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August 4, 1894


JAMA. 1894;XXIII(5):203-204. doi:10.1001/jama.1894.02421100031004

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Experts and noted writers agree that this term describes more accurately the condition of many inebriates, than dipsomania. The latter indicates a thirst mania, which is very rarely seen, and of short duration, while narcomania is a mania for relief, or the intense desire for the anesthetic effects of alcohol, opium or any drug which will quiet the physical or psychical sufferings of the organism, and is common to most cases of alcoholism. An inebriate who has become powerless to control this alcoholic impulse, and who gives way to it continuously, or at intervals, is a diseased man requiring medical recognition and care.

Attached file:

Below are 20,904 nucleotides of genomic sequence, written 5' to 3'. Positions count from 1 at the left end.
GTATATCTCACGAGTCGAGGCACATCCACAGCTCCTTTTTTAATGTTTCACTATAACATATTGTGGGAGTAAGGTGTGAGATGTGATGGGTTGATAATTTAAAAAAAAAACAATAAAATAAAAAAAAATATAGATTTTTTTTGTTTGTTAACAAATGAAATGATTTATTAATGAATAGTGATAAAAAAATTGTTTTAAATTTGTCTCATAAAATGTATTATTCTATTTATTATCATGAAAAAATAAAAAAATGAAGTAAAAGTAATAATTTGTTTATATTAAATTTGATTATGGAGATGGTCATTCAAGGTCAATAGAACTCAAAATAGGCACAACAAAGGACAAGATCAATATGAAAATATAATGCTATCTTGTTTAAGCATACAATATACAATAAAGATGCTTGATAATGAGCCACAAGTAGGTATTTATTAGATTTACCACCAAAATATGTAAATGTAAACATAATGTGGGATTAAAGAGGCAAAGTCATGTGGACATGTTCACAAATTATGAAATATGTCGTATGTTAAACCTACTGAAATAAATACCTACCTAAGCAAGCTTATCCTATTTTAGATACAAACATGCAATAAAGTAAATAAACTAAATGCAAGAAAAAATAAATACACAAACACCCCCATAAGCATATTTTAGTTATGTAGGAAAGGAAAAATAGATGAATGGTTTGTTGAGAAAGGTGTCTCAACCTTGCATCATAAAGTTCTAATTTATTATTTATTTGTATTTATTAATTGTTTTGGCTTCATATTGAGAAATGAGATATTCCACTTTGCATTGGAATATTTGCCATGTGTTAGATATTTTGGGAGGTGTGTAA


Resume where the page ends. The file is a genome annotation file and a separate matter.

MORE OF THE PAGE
Such men are what may be termed defectives, and in most cases are of bad judgment, weak, erratic, changeable feelings and morbid enthusiasts. Recently the prominence which a few men of this class have taken in the affairs of the country, bring up the question of their

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